Ahead of the curve: yield curves and predictions
What do virtually all post-1950 U.S. recessions have in common? Naturally there are many answers to this question, but one interesting detail is that between four to six months prior to the recession, the difference in yields between 10-year treasury notes and the three-month U.S. Treasury bill yields was negative. That is to say, the yield curve was inverted. Since the relationship between output and the yield curve was discovered, the validity of the yield curve as a leading indicator has proven robust. Even beyond the United States, a litany of studies has demonstrated the ability of the yield curve to predict future output.
The yield curve: how does it work?
The yield curve is the name given to the graphical representation of yields of similar securities of different maturities. For government bonds, it shows how much it costs for the government to borrow money for different periods of time (i.e. how much it cost to borrow money for 3 months, 6 months, 1 year etc etc). These curves hold a great deal of information about how inflation, output and public spending are expected to evolve in the future.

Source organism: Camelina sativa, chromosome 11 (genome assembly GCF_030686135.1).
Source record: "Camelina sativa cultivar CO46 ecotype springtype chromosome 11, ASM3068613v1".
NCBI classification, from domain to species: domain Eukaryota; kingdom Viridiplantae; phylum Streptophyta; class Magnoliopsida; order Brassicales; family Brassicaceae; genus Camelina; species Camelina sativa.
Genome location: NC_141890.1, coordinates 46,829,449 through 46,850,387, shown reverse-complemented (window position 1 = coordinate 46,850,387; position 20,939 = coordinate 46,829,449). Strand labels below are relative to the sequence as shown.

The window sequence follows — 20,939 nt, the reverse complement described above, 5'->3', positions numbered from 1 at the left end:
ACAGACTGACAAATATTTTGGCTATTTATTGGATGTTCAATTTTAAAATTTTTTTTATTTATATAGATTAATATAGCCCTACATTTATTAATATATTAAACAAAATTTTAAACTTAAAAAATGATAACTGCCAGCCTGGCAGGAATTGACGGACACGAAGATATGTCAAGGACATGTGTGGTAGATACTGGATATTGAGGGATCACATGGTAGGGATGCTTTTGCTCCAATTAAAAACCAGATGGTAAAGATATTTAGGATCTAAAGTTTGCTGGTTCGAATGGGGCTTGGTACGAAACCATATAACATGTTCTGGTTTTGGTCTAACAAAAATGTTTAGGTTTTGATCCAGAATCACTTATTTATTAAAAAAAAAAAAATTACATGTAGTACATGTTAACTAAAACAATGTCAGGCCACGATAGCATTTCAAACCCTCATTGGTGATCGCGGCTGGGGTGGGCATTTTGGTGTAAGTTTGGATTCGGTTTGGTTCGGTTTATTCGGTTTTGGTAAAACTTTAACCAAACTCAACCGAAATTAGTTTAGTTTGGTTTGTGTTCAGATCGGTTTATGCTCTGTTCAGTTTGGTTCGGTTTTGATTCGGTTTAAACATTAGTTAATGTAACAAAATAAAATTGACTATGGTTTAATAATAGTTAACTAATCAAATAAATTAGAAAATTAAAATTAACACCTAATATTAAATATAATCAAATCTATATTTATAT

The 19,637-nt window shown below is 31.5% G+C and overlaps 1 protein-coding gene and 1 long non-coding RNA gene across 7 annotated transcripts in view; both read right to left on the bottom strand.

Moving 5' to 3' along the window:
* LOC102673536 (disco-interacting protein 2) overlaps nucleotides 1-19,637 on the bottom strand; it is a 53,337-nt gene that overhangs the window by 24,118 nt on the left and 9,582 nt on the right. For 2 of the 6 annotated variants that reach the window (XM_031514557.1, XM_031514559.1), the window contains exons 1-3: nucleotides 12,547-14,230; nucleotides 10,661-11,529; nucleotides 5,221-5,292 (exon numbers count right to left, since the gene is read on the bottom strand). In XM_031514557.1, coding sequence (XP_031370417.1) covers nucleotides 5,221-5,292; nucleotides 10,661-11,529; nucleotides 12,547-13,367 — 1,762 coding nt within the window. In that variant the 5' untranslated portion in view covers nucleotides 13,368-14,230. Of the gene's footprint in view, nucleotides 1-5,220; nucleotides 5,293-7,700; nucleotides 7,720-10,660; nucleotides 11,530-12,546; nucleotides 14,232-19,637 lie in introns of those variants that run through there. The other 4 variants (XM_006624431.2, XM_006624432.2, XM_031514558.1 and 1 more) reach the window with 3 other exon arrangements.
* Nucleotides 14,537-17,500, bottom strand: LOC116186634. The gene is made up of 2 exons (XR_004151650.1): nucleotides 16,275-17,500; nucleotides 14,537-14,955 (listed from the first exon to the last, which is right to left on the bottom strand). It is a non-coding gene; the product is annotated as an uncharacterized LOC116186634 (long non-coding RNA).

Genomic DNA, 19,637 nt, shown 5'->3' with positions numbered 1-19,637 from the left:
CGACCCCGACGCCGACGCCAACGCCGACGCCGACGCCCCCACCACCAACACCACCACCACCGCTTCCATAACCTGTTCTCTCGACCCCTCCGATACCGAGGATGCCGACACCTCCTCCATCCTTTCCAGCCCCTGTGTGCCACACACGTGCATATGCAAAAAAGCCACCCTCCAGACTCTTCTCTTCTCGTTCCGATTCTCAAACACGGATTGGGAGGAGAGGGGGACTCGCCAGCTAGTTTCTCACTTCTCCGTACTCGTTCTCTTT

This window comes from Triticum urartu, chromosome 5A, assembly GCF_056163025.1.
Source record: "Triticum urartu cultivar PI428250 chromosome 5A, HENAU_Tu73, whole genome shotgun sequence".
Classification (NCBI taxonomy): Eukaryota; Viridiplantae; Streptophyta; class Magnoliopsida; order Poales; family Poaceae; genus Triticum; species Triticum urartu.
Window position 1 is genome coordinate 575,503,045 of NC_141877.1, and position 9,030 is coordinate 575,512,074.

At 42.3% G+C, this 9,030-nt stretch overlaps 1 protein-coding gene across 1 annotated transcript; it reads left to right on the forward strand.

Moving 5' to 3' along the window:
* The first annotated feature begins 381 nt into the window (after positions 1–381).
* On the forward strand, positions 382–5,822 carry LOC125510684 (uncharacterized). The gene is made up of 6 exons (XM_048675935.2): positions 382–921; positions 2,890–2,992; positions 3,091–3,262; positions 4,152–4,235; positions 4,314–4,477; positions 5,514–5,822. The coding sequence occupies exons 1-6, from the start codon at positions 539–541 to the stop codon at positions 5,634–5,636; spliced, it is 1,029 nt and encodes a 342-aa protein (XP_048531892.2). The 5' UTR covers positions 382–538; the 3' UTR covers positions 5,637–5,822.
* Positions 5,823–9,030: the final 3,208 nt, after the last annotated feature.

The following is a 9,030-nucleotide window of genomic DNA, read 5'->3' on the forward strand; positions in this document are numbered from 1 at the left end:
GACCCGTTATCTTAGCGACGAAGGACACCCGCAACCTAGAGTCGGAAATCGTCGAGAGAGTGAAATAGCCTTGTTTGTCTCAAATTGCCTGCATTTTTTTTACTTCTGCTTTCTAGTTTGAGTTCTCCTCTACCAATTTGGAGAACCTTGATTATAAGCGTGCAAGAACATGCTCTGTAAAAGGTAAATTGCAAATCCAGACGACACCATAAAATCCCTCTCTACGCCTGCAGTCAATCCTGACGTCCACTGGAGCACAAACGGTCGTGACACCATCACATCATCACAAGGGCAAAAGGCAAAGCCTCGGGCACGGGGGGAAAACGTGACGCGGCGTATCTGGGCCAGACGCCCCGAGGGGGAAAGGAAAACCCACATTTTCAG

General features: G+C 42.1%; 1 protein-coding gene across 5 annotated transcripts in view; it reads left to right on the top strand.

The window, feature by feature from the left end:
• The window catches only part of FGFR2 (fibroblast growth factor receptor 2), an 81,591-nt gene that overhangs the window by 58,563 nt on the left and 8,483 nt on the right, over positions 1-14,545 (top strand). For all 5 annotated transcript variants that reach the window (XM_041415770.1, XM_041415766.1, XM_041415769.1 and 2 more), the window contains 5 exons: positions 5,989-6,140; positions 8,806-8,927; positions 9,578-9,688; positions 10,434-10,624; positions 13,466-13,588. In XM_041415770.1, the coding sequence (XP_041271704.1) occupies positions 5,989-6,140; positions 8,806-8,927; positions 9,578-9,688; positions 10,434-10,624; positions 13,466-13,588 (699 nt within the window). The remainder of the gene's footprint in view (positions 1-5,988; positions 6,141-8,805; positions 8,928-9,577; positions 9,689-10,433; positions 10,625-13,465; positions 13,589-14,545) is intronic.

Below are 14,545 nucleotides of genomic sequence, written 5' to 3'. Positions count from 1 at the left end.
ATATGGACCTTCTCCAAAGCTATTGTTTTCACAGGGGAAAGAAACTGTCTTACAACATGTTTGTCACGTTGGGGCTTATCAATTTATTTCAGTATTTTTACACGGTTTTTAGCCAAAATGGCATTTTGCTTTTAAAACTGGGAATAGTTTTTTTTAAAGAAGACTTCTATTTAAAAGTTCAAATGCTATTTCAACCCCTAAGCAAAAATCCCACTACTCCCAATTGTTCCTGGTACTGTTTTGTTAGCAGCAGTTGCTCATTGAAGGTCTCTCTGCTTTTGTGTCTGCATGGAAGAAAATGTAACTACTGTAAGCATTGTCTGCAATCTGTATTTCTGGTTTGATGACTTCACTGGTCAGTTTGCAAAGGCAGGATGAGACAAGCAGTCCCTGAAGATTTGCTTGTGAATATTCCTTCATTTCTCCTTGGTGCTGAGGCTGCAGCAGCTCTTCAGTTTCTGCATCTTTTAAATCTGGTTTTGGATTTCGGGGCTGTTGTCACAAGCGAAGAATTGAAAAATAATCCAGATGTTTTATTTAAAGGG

What gives the yield curve this fascinating quality is its ability to act as the aggregate mouthpiece for a host of financiers, a sort of sentiment aggregator that twists and curves as investors bid for securities of different maturities. Yields curves—generally for treasuries but also for corporate bonds, interest rate swaps, and other securities of varying maturity—display the sentiments of the financial collective.
Essentially, a normal yield curve will take on the form of an upward sloping curve, indicating that yields in the short run are smaller than those for longer term securities (ie: the return on a 3-month T-bill is lower than the return on a 10-year security). An inverted yield curve arises when long term yields are less than short term yields, thus giving the curve a generally negative slope.
The chart above shows daily closing yields for US treasuries: the turquoise line best represents a normal yield curve while the purple and blue lines represent (more or less) a flat yield curve and inverted yield curve respectively.
Research shows that a flattening of the yield curve, or an inversion of the curve, generally leads to a downturn in output and inflation. This conclusion is reflected in the chart. The flatter yield curves are taken from early 2000 and later in the same year—approximately 1 year and 4 months before the recession triggered by the dot-com bubble began in the US: their shape indicates that trouble could be on the way. Meanwhile, the green line is taken several months after the start of that recession, and is closer to what ‘normal curve’ should be, where markets are compensated by higher yields for risk associated with longer maturities. The upward slope of the green line is more indicative a well-functioning financial system – full steam ahead.
Let’s get technical...